This is one of the various light metering patterns offered on most digital cameras. It’s a relatively crude system which averages the light across the whole scene but gives special emphasis to the centre. It’s less reliable for for novices shooting in a wide variety of conditions, but its simple response to scenes actually makes it easier for more experienced photographers to interpret the results.
Usually, the camera’s exposure time is set by the shutter speed you’ve selected, so that the exposure ends automatically. But in Bulb mode the shutter stays open for as long as the shutter button is held down, so it’s used a lot for night photography, where exposures can range from 30 seconds to 30 minutes (in moonlight). In the old days you’d use a cable release with a locking screw; these days you’d use a remote release with a bulb mode (using a remote release means you don’t risk moving the camera by keeping your finger on the button).
Taking the same shot at a series of different exposures with the intention of choosing the best one later or merging them together to create an HDR image. Most cameras offer an auto exposure bracketing option. You choose the bracketing interval (the difference between the exposures, typically 1EV) and the number of frames (usually 3, sometimes 5 or even 7). Some cameras offer other types of bracketing, e.g. white balance bracketing or even focus bracketing.
This is a very simple type of exposure reading where the camera’s light meter just measures the total amount of light in the whole scene. It often leads to underexposure because bright areas in the scene have a disproportionate effect. Today’s digital cameras offer a range of more sophisticated exposure metering patterns and only a few still over averaged metering amongst these – some photographers still like it because although it’s a crude way of measuring the light, it’s quite predictable and easy to interpret.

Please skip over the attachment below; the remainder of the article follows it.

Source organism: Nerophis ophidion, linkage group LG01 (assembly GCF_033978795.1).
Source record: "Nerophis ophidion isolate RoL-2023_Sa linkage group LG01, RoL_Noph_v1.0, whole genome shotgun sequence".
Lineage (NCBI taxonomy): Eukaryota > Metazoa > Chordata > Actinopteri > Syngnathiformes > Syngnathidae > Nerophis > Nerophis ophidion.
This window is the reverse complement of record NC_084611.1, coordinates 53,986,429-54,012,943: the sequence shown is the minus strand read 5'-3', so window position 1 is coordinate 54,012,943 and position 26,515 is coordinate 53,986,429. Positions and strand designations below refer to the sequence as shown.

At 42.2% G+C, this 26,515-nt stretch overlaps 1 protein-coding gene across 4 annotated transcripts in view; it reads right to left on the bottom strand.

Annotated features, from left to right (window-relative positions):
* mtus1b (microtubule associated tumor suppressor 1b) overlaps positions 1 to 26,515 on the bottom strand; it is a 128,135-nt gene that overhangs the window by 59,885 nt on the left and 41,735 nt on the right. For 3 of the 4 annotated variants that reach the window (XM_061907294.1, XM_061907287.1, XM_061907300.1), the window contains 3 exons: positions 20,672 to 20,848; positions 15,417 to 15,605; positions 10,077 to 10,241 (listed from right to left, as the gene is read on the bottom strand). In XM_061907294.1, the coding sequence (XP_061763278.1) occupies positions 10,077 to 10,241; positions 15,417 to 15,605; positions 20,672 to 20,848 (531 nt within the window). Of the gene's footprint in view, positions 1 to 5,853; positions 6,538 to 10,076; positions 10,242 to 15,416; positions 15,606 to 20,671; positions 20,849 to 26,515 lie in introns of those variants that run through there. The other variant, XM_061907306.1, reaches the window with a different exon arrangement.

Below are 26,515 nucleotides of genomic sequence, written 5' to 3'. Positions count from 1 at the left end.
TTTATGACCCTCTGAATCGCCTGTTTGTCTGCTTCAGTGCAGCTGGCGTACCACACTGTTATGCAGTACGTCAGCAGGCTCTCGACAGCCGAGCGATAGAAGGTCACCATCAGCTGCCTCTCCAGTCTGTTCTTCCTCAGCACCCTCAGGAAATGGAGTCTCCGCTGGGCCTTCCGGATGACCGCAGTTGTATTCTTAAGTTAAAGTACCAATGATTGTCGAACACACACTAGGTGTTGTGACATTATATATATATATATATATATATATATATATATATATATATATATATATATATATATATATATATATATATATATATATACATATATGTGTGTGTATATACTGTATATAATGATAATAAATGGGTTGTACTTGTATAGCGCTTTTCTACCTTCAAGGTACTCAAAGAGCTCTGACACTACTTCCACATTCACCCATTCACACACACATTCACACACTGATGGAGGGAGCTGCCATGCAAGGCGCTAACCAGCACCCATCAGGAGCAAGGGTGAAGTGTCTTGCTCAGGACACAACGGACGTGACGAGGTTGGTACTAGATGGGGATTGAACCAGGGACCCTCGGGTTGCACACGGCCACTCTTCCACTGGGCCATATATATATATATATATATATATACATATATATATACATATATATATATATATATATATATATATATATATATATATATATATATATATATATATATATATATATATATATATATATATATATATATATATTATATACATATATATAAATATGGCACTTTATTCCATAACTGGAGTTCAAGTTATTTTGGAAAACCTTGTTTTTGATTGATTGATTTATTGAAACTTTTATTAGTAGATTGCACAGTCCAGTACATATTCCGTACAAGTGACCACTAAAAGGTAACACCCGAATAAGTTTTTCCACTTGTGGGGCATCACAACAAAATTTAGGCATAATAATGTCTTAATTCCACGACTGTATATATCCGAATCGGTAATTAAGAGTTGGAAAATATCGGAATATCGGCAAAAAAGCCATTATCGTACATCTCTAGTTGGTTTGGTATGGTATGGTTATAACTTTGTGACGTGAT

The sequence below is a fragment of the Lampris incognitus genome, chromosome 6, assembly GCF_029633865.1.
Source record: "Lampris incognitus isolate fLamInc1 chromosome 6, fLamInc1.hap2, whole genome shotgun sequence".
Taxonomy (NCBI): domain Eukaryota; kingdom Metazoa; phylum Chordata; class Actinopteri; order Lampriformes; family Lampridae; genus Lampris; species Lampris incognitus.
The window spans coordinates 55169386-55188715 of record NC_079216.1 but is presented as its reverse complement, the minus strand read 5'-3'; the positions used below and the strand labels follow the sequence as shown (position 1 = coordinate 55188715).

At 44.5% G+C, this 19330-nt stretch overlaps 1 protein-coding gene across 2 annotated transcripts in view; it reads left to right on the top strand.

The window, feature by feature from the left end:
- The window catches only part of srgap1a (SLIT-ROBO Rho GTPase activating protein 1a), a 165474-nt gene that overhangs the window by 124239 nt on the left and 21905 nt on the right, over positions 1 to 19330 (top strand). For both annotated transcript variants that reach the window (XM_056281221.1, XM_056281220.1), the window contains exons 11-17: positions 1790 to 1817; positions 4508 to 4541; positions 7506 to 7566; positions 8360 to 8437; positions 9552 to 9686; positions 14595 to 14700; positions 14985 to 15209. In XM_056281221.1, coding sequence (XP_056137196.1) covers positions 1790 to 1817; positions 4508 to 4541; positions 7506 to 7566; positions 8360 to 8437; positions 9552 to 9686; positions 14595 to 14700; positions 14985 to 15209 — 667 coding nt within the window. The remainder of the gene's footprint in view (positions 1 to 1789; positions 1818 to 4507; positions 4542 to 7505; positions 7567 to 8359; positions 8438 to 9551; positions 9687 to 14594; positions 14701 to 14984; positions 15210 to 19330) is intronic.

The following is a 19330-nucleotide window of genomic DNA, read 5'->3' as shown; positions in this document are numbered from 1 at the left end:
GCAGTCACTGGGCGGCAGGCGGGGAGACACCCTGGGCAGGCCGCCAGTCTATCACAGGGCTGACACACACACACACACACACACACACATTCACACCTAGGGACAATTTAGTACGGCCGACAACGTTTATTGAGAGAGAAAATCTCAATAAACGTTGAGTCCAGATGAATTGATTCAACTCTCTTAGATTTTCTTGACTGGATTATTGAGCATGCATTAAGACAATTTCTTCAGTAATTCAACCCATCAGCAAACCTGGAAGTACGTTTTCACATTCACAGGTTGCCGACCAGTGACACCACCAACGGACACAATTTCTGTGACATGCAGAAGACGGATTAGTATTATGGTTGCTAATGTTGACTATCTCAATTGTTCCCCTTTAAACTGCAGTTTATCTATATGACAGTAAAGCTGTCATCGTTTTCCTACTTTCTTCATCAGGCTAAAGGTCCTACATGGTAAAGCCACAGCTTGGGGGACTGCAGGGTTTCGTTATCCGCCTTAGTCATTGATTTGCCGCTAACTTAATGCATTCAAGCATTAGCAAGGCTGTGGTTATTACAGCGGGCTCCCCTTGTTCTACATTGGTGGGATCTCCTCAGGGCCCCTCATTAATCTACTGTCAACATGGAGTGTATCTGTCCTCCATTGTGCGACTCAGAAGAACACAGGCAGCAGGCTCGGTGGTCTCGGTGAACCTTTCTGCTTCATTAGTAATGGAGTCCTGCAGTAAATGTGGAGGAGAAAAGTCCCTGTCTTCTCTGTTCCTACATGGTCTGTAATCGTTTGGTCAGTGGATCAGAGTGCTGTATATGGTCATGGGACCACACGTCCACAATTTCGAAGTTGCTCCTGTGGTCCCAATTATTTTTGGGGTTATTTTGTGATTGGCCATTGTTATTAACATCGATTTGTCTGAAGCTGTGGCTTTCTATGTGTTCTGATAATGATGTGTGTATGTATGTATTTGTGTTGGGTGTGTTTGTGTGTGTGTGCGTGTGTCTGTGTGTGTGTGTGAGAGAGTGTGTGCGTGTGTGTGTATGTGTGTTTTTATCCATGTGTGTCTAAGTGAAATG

This is where the camera measures the light levels in the scene using its in-built light meter, works out the exposure value and then sets a shutter speed and lens aperture to give the correct exposure. Practically all cameras have auto exposure systems and its only the more advanced models which offer manual exposure.
This is the adjustable hole in the lens diaphragm that controls how much light passes through the lens and is used to adjust the exposure. Aperture setting values are the same across all cameras and lenses, and here’s a part of the series: f/2.8, f/4, f/5.6, f/8, f/11 – though the theoretical aperture range is much wider than any single lens can manage. The maximum aperture – how wide the lens opening can go – is a big selling point because wider apertures let more light through. The lens aperture also has an effect of depth of field, or the near-to-far sharpness in the picture, and the number of aperture blades is a selling point because it affects the way the lens’s ‘bokeh’.
This stands for AE (auto-exposure) and AF (autofocus) lock. Often it’s useful to fix the exposure settings and focus point ahead of taking a picture and on most cameras you can do this by half-pressing the shutter button, holding it in position, then reframing the picture. By default, the AE-L/AF-L button does the same, locking both the exposure and the focus, but you can also configure this button to lock either the exposure or the focus, not both, so it’s more versatile than simply half-pressing the shutter button.
An exposure mode on some Nikon digital cameras which balances up the exposure in high-contrast scenes. The camera reduces the exposure to make sure it captures bright highlight detail and then processes the image to brighten up dark shadows. It can be applied in different strength settings.